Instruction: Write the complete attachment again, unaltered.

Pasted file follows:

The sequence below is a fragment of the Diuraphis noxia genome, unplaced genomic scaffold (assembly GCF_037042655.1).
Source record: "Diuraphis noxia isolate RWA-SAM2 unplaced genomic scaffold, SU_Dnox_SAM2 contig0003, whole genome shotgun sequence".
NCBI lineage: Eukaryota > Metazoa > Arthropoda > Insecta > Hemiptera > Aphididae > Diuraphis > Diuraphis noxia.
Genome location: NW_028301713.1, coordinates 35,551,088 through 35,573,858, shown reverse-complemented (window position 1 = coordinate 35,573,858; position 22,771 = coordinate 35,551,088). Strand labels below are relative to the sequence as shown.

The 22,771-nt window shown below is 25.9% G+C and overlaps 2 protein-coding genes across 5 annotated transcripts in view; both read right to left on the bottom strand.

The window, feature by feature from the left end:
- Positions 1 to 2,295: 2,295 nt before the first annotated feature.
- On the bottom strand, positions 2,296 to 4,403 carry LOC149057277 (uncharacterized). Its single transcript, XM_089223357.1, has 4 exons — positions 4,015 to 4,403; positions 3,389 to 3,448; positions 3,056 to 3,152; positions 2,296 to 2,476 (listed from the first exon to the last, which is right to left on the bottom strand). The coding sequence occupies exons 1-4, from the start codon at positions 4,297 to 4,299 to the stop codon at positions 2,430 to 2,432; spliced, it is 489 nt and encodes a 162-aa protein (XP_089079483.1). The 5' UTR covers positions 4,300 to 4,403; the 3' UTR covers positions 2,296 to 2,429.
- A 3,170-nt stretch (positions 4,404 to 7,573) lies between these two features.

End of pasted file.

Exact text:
The sequence below is a fragment of the Diuraphis noxia genome, unplaced genomic scaffold (assembly GCF_037042655.1).
Source record: "Diuraphis noxia isolate RWA-SAM2 unplaced genomic scaffold, SU_Dnox_SAM2 contig0003, whole genome shotgun sequence".
NCBI lineage: Eukaryota > Metazoa > Arthropoda > Insecta > Hemiptera > Aphididae > Diuraphis > Diuraphis noxia.
Genome location: NW_028301713.1, coordinates 35,551,088 through 35,573,858, shown reverse-complemented (window position 1 = coordinate 35,573,858; position 22,771 = coordinate 35,551,088). Strand labels below are relative to the sequence as shown.

The 22,771-nt window shown below is 25.9% G+C and overlaps 2 protein-coding genes across 5 annotated transcripts in view; both read right to left on the bottom strand.

The window, feature by feature from the left end:
- Positions 1 to 2,295: 2,295 nt before the first annotated feature.
- On the bottom strand, positions 2,296 to 4,403 carry LOC149057277 (uncharacterized). Its single transcript, XM_089223357.1, has 4 exons — positions 4,015 to 4,403; positions 3,389 to 3,448; positions 3,056 to 3,152; positions 2,296 to 2,476 (listed from the first exon to the last, which is right to left on the bottom strand). The coding sequence occupies exons 1-4, from the start codon at positions 4,297 to 4,299 to the stop codon at positions 2,430 to 2,432; spliced, it is 489 nt and encodes a 162-aa protein (XP_089079483.1). The 5' UTR covers positions 4,300 to 4,403; the 3' UTR covers positions 2,296 to 2,429.
- A 3,170-nt stretch (positions 4,404 to 7,573) lies between these two features.